On September 22, 2021, the Ohio Supreme Court majority in Johnson v. Abdullah, Slip Opinion No. 2021-Ohio-3304, upheld Ohio’s rule requiring that only physicians who spend more than 50 percent of their time in the “active clinical practice” can testify as expert witnesses on the issue of liability. A physician employed in an executive position who does not directly oversee physicians who treat patients does not satisfy the active clinical practice requirement of Evidence Rule 601.
In Johnson, the family sued Dr. Abdullah for medical negligence related to his care and treatment rendered to Mr. Johnson during his visit to the emergency room in 2011. At trial, both parties provided expert testimony on the issue of whether Dr. Abdullah should have intubated Johnson before he experienced cardiac arrest. Dr. Abdullah’s expert witness, Dr. Ron Walls, was the Chief Operating Officer (“COO”) at Brigham and Women’s Hospital in Boston, and a professor of emergency medicine at Harvard Medical School. At trial, the jury also heard a litany of Dr. Walls’ impressive accomplishments and experiences, including performing over 1,000 intubations himself, creating a course on intubations and airway management and training between 8,000 and 10,000 physicians through this course, collecting numerous honors from emergency medicine societies, and authoring myriad peer-reviewed publications and chapters in textbooks on intubation, to name a few. Despite these renowned credentials, the claimants objected to Dr. Walls’ testimony, maintaining that Dr. Walls failed to satisfy the requirements of Evid.R. 601 because he was not involved in the active clinical practice of medicine. The trial court ultimately deemed Dr. Walls competent to testify and the jury determined Dr. Abdullah was not negligent.
On Appeal, the First District Court of Appeals reversed and remanded the case for a new trial. In addressing the trial court’s decision to admit Dr. Walls' opinions on standard of care, the court concluded that Dr. Walls’ job was “almost entirely administrative,” despite his testimony that everything he did in his administrative role influenced patient care. The First District Court rejected the defense argument that Dr. Walls was engaged in the active clinical practice of medicine, concluding that the plain language of Evid.R. 601 prevented Dr. Walls from testifying.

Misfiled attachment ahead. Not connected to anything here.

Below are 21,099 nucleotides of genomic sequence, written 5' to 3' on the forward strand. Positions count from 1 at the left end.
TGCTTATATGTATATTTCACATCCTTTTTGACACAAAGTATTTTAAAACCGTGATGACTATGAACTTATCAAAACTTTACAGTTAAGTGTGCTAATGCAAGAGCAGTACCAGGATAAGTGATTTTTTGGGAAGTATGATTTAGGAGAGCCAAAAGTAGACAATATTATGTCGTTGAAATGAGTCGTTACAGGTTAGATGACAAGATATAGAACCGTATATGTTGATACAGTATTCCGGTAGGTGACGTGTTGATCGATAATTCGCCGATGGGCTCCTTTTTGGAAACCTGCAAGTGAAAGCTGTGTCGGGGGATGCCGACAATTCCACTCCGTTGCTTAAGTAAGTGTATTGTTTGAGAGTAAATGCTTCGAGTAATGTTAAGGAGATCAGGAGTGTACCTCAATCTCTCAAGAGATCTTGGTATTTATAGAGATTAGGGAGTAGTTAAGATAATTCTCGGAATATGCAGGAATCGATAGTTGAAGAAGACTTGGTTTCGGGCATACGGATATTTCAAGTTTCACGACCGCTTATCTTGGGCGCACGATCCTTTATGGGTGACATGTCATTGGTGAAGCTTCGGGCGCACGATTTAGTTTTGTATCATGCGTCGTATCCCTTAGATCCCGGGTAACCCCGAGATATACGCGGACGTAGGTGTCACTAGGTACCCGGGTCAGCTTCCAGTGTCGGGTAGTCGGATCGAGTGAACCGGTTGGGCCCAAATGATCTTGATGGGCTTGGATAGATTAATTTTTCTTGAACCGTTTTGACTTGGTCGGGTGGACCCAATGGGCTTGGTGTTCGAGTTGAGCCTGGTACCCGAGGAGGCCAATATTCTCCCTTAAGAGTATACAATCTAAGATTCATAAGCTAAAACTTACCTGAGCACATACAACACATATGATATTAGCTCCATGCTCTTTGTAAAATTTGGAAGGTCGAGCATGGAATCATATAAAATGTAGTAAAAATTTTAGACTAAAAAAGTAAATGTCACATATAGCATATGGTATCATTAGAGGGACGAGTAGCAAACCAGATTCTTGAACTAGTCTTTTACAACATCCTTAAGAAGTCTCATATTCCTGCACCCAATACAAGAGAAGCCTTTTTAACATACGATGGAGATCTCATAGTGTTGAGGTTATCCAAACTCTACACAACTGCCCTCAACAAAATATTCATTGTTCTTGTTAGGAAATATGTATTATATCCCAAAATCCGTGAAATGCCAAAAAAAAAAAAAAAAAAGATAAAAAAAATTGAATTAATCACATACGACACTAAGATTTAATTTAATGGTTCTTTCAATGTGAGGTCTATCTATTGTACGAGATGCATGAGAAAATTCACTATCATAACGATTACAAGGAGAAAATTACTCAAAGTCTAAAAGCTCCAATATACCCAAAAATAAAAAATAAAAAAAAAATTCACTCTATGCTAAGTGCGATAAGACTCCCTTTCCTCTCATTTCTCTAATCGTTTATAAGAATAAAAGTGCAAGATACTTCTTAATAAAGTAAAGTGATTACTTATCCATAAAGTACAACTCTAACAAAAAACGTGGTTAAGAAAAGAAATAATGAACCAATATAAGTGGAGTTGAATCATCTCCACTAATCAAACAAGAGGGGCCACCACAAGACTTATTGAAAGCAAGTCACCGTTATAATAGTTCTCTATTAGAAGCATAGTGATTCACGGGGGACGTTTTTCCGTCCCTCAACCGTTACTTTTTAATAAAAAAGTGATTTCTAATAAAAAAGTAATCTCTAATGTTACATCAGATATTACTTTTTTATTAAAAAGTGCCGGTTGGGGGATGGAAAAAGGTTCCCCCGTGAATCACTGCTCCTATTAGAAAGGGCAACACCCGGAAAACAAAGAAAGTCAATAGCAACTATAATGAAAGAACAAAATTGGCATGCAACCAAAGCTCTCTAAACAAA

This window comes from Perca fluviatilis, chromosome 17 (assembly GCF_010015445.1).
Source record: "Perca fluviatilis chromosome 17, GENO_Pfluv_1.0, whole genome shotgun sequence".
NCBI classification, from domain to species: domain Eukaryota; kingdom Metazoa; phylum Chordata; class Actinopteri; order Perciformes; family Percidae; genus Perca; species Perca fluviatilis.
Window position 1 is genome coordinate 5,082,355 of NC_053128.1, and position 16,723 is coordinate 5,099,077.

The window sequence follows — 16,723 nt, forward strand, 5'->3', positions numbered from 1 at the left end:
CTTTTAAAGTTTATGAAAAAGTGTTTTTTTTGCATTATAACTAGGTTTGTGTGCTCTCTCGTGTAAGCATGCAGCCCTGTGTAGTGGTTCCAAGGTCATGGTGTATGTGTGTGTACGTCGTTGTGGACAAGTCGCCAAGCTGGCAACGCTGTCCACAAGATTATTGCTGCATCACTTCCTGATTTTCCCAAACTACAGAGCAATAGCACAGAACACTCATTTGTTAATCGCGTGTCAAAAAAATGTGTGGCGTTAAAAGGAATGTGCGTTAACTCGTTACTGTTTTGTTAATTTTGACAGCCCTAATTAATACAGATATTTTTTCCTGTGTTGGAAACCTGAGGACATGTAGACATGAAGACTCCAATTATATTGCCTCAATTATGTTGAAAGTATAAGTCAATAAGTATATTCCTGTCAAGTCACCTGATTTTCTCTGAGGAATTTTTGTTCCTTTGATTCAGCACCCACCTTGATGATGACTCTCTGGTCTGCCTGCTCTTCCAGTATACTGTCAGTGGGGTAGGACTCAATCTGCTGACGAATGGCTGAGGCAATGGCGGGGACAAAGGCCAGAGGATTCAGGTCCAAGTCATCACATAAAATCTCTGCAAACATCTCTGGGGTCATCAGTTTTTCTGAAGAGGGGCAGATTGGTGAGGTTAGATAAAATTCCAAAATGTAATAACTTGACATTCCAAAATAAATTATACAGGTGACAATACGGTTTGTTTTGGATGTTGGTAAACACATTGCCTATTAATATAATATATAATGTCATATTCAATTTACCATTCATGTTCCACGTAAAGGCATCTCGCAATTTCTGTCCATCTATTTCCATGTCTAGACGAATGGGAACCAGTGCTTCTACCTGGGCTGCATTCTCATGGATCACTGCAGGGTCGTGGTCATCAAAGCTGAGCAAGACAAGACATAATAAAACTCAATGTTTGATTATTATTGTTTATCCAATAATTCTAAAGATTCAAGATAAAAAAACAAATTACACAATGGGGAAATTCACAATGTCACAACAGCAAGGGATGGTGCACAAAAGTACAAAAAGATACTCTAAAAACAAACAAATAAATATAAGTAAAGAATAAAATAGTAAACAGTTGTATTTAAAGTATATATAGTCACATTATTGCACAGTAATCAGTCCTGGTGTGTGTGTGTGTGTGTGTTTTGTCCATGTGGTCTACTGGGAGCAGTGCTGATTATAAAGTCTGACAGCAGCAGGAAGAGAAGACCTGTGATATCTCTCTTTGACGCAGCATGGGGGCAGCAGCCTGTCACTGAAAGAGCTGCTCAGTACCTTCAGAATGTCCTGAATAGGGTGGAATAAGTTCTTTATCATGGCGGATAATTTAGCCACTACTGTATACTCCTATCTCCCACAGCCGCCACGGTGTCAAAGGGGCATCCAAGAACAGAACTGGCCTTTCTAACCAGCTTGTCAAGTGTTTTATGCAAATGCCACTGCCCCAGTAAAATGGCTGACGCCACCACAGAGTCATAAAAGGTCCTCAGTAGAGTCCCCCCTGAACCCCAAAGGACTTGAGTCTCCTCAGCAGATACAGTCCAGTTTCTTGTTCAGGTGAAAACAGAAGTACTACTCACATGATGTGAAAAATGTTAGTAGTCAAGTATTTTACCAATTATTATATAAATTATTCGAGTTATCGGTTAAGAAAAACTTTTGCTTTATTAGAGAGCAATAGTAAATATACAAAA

Thereafter, the Ohio Supreme Court accepted jurisdiction over Dr. Abdullah’s appeal in which he raised the following proposition of law: “When reviewing a trial court’s decision on a witness’s competence, an appellate court is not free to weigh in on the credibility of that witness and substitute its own judgment for that of the trial court.” In addressing the question, the Supreme Court focused its analysis on whether Dr. Wall’s activities qualified as the “active clinical practice of medicine” sufficient to meet the Evid.R. 601 requirements.
Evid.R. 601(B)(5) states that those who give expert testimony on the issue of liability in a civil case involving a medical claim must “devote at least one half of his or her professional time to the active clinical practice in his or her field of licensure, or to its instruction in an accredited field.” The Court acknowledged that “active clinical practice” is not defined in state law or in the rule, but through Supreme Court cases it has been defined as work that is “related or adjunctive to patient care.” The Court reiterated that the purpose of this requirement is to preclude testimony by a physician who spends the majority of their time testifying against fellow physicians as a “professional witness” while allowing testimony from medical specialists directly involved in assisting with patient care.
Dr. Abdullah argued that because at the time of the alleged negligence in 2011, Dr. Walls devoted 75% of his time to active clinical practice or medical instruction, he satisfied Evid.R. 601, relying on the Court’s 2007 decision, Celmer v. Rodgers, 114 Ohio St.3d 221, 2007-Ohio-3697, 871 N.E.2d 557. The issue in Celmer was whether a trial court has the discretion to permit a party’s medical expert to testify as an expert when the expert does not satisfy the requirements of Evid.R. 601 at the time trial takes place but did at the time trial was originally scheduled to start after the trial was delayed at the request of the opposing party. The limited exception created in Celmer, however, permitted consideration of the witness’s activities at the time the trial was originally scheduled to begin under the particular circumstances of that case. The Court declined to expand the limited exception established in Celmer, noting that to do so would in effect rewrite the plain language of Evid.R. 601. Instead, the Court held the general rule was applicable in this case: the witness must meet the active clinical practice requirement of Evid.R. 601 at the time the testimony is offered at trial. Accordingly, the Court determined that it was improper to allow Dr. Walls to testify on standard of care, as Dr. Walls testified that 90% of his work would be characterized as purely executive or administrative, with him devoting only one hour a week to making hospital rounds with the hospital’s chief nurse and minimal mentoring sessions with faculty. The Court rejected Dr. Abdullah’s argument that his administrative work was directly related to patient care, noting that while it may be true that Dr. Walls’ work did have an impact on the hospital’s overriding mission of treating patients, Dr. Walls did not interact with the physicians who were treating patients. Thus, he was not engaged in the active clinical practice of medicine or a role adjunctive to patient care. The Court further noted that Dr. Walls’s hour-long classroom session once every three or four months also did not satisfy Evid.R. 601 requirements.
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